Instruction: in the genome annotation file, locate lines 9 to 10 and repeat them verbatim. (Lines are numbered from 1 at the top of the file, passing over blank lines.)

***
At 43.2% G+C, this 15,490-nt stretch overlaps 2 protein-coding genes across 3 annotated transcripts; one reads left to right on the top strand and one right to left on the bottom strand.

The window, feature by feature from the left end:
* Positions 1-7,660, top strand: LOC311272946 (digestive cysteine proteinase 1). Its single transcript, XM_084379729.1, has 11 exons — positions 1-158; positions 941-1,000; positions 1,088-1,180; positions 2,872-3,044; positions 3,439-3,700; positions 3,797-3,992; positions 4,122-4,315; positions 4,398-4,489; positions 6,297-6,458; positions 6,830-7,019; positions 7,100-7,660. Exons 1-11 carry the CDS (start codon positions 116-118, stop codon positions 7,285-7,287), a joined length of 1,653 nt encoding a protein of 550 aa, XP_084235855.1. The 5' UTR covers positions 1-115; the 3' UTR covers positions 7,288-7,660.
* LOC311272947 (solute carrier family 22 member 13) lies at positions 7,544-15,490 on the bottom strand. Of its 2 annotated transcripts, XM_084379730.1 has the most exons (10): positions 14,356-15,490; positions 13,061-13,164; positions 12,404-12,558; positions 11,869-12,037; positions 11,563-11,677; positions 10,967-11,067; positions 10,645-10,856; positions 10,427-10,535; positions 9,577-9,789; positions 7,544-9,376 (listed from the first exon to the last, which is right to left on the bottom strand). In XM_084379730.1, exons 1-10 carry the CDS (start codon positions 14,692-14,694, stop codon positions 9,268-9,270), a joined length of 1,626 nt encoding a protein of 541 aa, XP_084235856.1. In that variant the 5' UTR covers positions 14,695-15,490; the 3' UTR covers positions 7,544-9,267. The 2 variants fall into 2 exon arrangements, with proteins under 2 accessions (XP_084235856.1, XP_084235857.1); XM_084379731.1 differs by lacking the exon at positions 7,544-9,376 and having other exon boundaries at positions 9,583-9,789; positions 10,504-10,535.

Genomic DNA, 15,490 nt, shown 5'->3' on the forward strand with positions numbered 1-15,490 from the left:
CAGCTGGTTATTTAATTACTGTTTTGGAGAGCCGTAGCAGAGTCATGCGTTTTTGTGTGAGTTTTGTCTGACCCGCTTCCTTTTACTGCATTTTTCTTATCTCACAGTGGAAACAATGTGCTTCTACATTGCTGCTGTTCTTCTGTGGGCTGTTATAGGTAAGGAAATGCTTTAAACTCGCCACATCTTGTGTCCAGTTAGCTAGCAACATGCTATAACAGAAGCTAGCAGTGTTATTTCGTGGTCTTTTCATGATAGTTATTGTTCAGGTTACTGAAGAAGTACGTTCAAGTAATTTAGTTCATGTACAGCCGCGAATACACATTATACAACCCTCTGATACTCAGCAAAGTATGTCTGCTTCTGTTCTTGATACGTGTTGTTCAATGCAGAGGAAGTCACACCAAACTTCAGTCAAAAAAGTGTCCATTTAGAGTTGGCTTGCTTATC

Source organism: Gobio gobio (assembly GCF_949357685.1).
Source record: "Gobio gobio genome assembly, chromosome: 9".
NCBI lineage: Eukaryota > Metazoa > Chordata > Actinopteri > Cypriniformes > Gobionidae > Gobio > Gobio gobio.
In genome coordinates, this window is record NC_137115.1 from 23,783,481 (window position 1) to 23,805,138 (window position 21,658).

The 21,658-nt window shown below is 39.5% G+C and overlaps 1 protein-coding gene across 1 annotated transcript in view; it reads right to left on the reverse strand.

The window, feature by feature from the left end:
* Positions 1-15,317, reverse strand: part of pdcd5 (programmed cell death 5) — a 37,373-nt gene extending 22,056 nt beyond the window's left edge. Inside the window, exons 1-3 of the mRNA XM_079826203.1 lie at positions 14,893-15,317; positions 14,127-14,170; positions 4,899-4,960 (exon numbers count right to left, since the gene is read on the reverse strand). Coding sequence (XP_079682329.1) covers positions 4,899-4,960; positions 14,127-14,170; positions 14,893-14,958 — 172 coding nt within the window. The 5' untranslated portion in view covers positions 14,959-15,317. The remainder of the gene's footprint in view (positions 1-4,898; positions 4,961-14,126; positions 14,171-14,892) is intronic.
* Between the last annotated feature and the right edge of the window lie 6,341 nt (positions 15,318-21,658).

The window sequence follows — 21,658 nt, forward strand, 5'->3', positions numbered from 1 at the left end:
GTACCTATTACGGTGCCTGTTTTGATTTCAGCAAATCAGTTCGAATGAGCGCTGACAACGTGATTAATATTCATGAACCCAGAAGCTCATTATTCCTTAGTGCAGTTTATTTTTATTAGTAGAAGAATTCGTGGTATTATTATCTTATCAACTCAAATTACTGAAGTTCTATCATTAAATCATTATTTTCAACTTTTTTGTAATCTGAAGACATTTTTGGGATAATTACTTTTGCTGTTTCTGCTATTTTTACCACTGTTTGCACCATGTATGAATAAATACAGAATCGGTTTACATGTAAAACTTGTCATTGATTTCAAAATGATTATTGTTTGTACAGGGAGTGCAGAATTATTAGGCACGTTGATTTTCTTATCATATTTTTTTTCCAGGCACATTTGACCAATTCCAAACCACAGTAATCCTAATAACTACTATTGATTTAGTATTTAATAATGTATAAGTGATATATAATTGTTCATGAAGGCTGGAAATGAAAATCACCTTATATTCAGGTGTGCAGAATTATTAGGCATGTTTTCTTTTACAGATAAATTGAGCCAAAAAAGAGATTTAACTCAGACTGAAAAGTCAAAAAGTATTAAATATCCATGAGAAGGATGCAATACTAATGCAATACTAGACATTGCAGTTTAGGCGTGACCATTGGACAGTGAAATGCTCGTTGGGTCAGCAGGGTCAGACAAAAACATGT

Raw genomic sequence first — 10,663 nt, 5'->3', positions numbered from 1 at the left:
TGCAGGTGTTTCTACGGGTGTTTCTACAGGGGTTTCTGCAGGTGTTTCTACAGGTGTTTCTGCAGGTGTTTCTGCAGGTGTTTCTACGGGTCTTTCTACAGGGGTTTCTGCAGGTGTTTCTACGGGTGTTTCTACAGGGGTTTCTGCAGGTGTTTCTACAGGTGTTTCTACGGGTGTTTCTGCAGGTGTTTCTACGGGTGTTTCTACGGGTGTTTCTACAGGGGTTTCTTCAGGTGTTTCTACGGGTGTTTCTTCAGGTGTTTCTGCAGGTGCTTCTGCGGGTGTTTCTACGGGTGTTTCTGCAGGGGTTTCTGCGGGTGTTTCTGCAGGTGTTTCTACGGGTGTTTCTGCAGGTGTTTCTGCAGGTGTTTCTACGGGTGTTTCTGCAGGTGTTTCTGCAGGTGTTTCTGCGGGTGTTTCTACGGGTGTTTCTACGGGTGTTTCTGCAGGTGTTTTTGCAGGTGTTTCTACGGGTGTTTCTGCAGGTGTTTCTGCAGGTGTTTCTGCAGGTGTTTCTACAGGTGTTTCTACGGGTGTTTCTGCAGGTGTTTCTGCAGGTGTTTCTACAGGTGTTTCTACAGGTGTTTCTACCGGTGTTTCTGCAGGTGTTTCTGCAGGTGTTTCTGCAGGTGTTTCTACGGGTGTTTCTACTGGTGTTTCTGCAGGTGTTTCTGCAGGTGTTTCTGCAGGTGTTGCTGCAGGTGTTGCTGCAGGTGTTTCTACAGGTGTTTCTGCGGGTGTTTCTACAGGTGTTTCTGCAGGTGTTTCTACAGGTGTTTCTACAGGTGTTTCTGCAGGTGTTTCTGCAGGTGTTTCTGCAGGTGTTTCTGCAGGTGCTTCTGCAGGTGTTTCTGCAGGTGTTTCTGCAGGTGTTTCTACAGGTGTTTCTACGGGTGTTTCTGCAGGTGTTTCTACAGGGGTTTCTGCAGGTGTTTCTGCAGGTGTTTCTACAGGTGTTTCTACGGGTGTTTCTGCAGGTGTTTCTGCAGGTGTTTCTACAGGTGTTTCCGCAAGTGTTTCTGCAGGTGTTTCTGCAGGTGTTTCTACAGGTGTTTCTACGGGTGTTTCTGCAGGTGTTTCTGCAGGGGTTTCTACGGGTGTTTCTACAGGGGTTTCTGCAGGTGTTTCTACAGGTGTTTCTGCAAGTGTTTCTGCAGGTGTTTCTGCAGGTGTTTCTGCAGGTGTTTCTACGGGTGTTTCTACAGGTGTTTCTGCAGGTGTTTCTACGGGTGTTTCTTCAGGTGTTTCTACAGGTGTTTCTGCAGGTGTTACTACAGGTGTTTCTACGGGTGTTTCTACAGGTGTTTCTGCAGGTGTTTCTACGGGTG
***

NCBI lineage: Eukaryota > Metazoa > Chordata > Actinopteri > Cypriniformes > Gobionidae > Gobio > Gobio gobio.
In genome coordinates, this window is record NC_137115.1 from 23,783,481 (window position 1) to 23,805,138 (window position 21,658).